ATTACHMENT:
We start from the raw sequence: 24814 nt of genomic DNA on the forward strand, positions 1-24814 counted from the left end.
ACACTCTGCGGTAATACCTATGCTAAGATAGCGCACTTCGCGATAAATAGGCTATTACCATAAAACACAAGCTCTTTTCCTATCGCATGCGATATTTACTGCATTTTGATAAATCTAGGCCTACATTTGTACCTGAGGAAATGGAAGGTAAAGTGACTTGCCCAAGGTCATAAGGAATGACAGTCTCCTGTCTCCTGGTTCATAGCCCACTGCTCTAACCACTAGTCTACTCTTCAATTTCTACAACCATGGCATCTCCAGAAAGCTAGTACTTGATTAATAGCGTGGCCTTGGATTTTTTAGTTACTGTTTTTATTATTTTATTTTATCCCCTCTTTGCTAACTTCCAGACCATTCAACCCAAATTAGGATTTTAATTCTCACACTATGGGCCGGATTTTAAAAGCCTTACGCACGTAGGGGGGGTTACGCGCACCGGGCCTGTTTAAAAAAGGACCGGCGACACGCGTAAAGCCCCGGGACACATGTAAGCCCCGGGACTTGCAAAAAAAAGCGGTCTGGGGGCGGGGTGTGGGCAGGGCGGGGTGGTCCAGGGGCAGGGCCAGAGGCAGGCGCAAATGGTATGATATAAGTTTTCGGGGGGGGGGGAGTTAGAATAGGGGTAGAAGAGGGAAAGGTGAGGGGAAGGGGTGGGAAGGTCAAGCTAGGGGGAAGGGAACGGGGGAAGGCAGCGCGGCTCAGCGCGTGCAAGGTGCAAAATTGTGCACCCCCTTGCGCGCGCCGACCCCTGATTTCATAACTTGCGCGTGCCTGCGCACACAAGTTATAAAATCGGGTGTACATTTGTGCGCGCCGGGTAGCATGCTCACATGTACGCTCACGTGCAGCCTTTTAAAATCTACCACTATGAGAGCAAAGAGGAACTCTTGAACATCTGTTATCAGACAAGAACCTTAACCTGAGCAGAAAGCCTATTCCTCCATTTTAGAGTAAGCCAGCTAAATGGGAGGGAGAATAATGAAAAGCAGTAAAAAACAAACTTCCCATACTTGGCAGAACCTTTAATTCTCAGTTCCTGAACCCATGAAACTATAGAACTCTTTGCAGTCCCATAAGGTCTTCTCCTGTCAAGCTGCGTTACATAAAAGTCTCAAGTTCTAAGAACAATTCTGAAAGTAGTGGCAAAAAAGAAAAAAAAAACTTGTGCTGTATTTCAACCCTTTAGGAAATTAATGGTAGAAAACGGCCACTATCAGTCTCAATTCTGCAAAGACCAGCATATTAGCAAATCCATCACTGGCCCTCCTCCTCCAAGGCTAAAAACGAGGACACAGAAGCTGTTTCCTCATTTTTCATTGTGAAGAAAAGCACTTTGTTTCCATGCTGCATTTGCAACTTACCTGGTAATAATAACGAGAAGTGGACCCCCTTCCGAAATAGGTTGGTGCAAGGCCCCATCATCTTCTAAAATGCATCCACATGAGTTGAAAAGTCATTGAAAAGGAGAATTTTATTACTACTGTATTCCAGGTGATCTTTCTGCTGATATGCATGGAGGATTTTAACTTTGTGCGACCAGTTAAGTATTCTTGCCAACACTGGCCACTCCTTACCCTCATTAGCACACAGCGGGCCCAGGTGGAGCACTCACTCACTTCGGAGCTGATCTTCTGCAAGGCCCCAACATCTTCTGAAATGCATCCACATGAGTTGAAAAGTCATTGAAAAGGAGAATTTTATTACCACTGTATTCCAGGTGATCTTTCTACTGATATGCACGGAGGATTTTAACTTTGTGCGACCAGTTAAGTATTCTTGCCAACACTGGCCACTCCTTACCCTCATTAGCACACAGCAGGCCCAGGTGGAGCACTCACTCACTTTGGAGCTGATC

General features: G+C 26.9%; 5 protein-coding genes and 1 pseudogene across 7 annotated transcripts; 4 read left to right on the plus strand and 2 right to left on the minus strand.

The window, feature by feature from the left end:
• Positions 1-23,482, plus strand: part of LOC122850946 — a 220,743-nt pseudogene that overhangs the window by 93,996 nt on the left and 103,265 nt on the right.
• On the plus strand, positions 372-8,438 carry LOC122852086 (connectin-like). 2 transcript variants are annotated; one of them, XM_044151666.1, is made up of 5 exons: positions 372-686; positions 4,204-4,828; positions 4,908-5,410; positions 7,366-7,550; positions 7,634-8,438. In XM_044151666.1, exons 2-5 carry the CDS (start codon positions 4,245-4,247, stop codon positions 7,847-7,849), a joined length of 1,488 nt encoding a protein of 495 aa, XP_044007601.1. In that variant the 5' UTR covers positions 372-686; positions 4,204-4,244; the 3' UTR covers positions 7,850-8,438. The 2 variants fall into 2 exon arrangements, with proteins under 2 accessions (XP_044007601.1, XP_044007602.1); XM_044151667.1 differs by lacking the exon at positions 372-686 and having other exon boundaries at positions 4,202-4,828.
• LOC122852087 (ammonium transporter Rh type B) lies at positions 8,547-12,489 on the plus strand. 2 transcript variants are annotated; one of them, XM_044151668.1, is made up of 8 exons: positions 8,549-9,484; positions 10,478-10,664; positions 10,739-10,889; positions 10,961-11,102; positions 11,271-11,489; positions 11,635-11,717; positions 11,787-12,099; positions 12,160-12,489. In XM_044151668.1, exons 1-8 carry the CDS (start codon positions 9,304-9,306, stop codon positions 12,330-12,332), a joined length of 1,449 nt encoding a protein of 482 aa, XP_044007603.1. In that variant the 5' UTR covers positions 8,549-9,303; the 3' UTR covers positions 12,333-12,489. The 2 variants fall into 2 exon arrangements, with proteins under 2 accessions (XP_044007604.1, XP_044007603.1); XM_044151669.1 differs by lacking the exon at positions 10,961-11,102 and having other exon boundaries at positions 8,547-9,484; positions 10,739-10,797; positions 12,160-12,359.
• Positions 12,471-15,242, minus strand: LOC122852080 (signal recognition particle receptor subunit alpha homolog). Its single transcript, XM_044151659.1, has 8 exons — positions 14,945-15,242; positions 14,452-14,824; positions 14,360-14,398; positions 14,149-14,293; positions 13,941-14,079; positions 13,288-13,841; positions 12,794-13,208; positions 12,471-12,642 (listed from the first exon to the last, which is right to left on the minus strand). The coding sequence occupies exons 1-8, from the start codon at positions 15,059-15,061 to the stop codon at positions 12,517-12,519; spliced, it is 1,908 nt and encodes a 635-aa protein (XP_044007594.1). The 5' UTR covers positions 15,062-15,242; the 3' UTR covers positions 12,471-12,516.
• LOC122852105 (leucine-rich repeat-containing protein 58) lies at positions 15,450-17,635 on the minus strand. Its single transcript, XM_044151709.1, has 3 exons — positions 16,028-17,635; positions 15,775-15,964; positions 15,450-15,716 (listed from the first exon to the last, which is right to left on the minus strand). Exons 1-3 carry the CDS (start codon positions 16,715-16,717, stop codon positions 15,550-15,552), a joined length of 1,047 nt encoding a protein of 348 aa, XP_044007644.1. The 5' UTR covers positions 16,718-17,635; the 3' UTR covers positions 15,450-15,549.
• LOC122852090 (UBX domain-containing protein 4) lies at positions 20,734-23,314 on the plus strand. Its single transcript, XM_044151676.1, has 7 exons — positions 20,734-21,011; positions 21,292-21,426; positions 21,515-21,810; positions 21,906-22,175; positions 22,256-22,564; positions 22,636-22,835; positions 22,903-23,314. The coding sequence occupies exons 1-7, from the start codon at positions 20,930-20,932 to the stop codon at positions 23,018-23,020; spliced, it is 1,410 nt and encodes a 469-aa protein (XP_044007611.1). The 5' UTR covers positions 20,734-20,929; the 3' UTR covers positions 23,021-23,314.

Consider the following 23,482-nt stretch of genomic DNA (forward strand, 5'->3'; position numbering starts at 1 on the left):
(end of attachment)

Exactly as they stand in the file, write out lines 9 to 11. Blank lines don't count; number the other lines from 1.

• LOC122852105 (leucine-rich repeat-containing protein 58) lies at positions 15,450-17,635 on the minus strand. Its single transcript, XM_044151709.1, has 3 exons — positions 16,028-17,635; positions 15,775-15,964; positions 15,450-15,716 (listed from the first exon to the last, which is right to left on the minus strand). Exons 1-3 carry the CDS (start codon positions 16,715-16,717, stop codon positions 15,550-15,552), a joined length of 1,047 nt encoding a protein of 348 aa, XP_044007644.1. The 5' UTR covers positions 16,718-17,635; the 3' UTR covers positions 15,450-15,549.
• LOC122852090 (UBX domain-containing protein 4) lies at positions 20,734-23,314 on the plus strand. Its single transcript, XM_044151676.1, has 7 exons — positions 20,734-21,011; positions 21,292-21,426; positions 21,515-21,810; positions 21,906-22,175; positions 22,256-22,564; positions 22,636-22,835; positions 22,903-23,314. The coding sequence occupies exons 1-7, from the start codon at positions 20,930-20,932 to the stop codon at positions 23,018-23,020; spliced, it is 1,410 nt and encodes a 469-aa protein (XP_044007611.1). The 5' UTR covers positions 20,734-20,929; the 3' UTR covers positions 23,021-23,314.

Consider the following 23,482-nt stretch of genomic DNA (forward strand, 5'->3'; position numbering starts at 1 on the left):